You will be buying two things: another packers problem children (which are hard or impossible to make work) or a persons pet, who is untrained, and has lived his whole life in a pasture, out of shape and learning to be lazy. A goat that has lived his whole life in a pasture will not be agile, or have trail savvy. Be prepared to have about a 30% success rate buying adults that will make good packers.
I suggest you bite the bullet and start with babies and know you will be able to put about 10% on them in their 2 year old summer, 20% at 3 and full loads at 4.
Also, please buy your stock from a proven packer breeder…Every dairy operation in the country tries to sell their bucklings off as packers or meat. They often do not have the proper size, conformation, or temperament. I recommend you see our suggested breeders. The biggest mistake I see new packers make is buying junk goats from their neighbor or craiglist. (see our recommended breeder list)
The equipment will cost you for saddle and pannier set, per goat, around $300 each new (watch video)… and often you can find used for much less if you keep your eye out.
You will need a trailer or rack in your truck to haul them (they need to be out of the wind but well ventilated) and that will be an expense as well.
You will also need to plan on adequate shelter and fencing (I recommend hog panel or electric). Budget plenty as it will always be more than you think.
- Goats with horns, look cooler, without them, they look like they are missing something…
- Goats with horns will rub on trees and brush and tear stuff up more than goats without.
- Goats with horns can more easily defend themselves.
- Goats with horns will sometimes bump into you and may raise a welt on your kids forehead. I have over 1000 trail miles under my belt now and have only had two incidents of this kind and both were my fault and very minor.
- Goats with horns can supposedly cool themselves more easily. Goats without horns get scurs and those things are nasty and problematic.
- And lastly, goats look cooler with horns. 🙂
Pick well as it will likely be what your stuck with for the rest of your packing carrier as mixed herds will sometimes have issues.
Vets are notoriously uninformed and you need to select very carefully and do your own research so you are not getting bad advise…In my experience vets that actually really know goats well are less than 20% and none of them will be willing to admit it. YOU NEED TO KNOW YOUR STUFF OR YOU WILL HAVE HEALTH PROBLEMS IN YOUR GOATS.
You will need a top mineral (another hard thing to find and it’s SUPER important) and store people don’t know goats either (yet say they do). I have had great luck with this mineral that I found at Tractor Supply. It’s made by Dumor and called Spring Mineral for Beef and non lactating dairy cattle (High Mag).
I also like to have baking soda as free choice, and they love it and use it to self regulate their rumen. (Watch the video for the best hay feeder designs)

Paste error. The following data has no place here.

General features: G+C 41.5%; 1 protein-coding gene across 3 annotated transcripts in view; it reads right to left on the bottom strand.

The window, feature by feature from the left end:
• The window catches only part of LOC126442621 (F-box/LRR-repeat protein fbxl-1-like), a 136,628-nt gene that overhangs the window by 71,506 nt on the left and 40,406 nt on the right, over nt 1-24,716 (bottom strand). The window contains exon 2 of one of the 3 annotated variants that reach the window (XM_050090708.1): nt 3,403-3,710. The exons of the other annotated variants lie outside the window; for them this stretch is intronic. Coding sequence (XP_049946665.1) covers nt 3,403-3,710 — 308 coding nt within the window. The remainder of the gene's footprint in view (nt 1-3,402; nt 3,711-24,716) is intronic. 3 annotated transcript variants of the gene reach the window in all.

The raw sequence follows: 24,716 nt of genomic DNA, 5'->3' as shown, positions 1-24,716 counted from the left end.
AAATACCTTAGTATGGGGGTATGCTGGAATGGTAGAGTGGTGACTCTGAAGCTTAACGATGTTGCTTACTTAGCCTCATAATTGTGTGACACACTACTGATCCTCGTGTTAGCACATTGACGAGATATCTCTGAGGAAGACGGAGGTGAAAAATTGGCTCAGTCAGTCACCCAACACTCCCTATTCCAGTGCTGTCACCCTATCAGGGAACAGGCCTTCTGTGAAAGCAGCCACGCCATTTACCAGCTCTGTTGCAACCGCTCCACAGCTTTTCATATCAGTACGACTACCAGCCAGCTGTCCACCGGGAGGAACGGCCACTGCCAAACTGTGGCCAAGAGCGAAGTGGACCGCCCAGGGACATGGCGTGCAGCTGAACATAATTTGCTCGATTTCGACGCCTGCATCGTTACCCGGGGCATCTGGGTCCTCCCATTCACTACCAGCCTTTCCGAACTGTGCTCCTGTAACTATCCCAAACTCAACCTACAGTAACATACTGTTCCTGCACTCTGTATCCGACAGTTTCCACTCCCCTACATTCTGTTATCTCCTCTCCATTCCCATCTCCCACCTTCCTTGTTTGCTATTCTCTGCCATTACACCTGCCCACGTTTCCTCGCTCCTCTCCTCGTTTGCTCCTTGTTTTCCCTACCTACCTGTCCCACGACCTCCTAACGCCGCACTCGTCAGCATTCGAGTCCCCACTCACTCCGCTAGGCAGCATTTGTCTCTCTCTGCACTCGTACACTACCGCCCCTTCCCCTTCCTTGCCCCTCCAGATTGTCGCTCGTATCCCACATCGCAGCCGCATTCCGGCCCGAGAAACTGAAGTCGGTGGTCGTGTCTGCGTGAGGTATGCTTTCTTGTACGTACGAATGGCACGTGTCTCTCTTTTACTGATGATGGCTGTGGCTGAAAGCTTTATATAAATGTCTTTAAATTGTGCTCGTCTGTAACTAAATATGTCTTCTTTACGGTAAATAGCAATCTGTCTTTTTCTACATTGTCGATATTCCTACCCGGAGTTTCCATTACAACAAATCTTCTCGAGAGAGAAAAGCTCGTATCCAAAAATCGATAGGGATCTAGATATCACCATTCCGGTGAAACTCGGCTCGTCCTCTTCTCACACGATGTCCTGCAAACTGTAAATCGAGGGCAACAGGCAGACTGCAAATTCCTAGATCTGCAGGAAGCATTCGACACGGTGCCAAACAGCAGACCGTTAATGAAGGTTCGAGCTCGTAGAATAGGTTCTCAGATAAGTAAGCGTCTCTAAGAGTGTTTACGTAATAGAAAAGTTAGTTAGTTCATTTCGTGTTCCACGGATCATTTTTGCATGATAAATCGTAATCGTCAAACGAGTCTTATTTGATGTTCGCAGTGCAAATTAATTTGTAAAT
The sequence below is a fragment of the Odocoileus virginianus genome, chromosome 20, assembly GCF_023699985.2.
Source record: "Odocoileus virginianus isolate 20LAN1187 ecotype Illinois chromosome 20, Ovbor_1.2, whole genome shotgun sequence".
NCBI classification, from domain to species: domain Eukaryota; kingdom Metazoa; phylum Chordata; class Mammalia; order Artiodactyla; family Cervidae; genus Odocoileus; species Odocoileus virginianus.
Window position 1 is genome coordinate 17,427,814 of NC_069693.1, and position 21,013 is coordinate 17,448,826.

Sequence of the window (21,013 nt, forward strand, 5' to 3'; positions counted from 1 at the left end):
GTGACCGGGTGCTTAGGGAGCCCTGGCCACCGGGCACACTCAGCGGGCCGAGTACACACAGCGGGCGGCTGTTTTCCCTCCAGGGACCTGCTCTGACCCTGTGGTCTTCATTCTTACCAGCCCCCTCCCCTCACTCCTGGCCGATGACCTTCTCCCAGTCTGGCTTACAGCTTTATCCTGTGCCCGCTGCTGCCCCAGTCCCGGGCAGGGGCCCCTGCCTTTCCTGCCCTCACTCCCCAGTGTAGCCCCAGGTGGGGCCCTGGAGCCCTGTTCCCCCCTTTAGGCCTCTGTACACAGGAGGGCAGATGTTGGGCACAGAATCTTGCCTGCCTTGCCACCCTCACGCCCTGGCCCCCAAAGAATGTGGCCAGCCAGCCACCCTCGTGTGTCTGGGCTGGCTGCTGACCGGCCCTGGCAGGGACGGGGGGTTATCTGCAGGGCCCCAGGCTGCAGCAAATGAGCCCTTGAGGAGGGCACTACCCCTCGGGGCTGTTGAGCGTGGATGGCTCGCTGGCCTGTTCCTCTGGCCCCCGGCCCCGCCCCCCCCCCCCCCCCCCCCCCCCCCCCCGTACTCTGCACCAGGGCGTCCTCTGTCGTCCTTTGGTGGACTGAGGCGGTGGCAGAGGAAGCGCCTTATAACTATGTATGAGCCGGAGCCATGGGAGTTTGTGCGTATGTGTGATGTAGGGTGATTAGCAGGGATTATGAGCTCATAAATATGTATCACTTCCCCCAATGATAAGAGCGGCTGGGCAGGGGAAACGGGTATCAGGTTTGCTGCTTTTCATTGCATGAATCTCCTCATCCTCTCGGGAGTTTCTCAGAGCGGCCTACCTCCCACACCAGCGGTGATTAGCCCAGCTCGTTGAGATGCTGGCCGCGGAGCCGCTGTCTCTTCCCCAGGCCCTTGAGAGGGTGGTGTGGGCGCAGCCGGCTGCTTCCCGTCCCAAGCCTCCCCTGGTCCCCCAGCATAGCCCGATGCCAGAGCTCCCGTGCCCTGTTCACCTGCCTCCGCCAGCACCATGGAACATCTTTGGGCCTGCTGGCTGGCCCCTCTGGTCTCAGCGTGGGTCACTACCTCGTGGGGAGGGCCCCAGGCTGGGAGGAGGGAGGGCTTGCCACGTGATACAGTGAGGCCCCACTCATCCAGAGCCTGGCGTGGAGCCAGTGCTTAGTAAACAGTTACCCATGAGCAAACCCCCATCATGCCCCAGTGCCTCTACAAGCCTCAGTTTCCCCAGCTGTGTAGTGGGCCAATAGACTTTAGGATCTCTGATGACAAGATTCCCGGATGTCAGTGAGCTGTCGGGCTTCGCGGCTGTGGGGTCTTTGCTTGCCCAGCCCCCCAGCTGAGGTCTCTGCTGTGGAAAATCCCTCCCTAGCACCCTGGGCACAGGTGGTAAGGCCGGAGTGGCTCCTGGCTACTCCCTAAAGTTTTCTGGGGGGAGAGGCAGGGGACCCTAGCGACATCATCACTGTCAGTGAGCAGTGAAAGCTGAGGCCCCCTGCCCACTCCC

If you don’t have enough separate shelters some will be “out in the cold.” Pneumonia is one of the biggest killers of goats and you must have good shelter for them to get out of the wind and moisture and they need fresh fluffy bedding. Your nose will tell you when it’s time to change it out. (watch video)
The other is parasites. You should plan on having your goats poo checked at least once every six months for worm load and make sure you check your dosages with current info as the amounts the bottle suggests is usually way less than what you need to dose.
Ask your vet and do your own research…I have had vets tell me low doses so many times it’s crazy. If you low dose your goat you are only making his worms more resistant and you will have a big problem.
The other thing you need to be prepared for is conditioning. It takes a fair amount of miles to have a goat get into condition. You CANNOT just pull a goat out of the pasture and throw 50 lbs on him and hope he does well. He will lay down and it’ll be a mess. You need to be taking them for walks and runs with no weight and scale them into weight as the season progresses. An out of shape goat will struggle with 20% of his body weight and an in shape goat will cruse through 30%. I keep my goats in top condition year around with a 3.5 mile run once a week. (watch the video)
Hitting or kicking is a bad idea and will make your goats less trusting of you and put your training back by weeks.
There are only a couple things will you actually need to “train.”
- One is, to be tied up on lead. It will teach them to be lead by you and to not fight the lead as well as learn to not fight being tied up.
- The only other real thing is to be trained to come to you when you call and get in the truck when you tell them. (watch the video)
So if I was forced to pick just one full breed it’d be an Alpine, but I like the crosses more. (listen to Dwite Sharp our recommended breeder at paradise ranch .)
Pink eye. Also, be sure to vaccinate your herd annually.
Be sure to keep your herd closed and if you add a new goat, quarantine until he’s tested and vaccinated.
Most Liked Posts
- Lessons From A New Goat Packer by Amy Flygare By Marc Warnke on August 20, 2018 14
- Horned Pack Goat Feeder By Marc Warnke on November 30, 2017 13
- Training your Pack Goat Kid. Everything Your Pack Goat Will Need to Learn Year One. By Marc Warnke on June 8, 2018 12
- Hunting with Pack Goats By Marc Warnke on March 20, 2018 12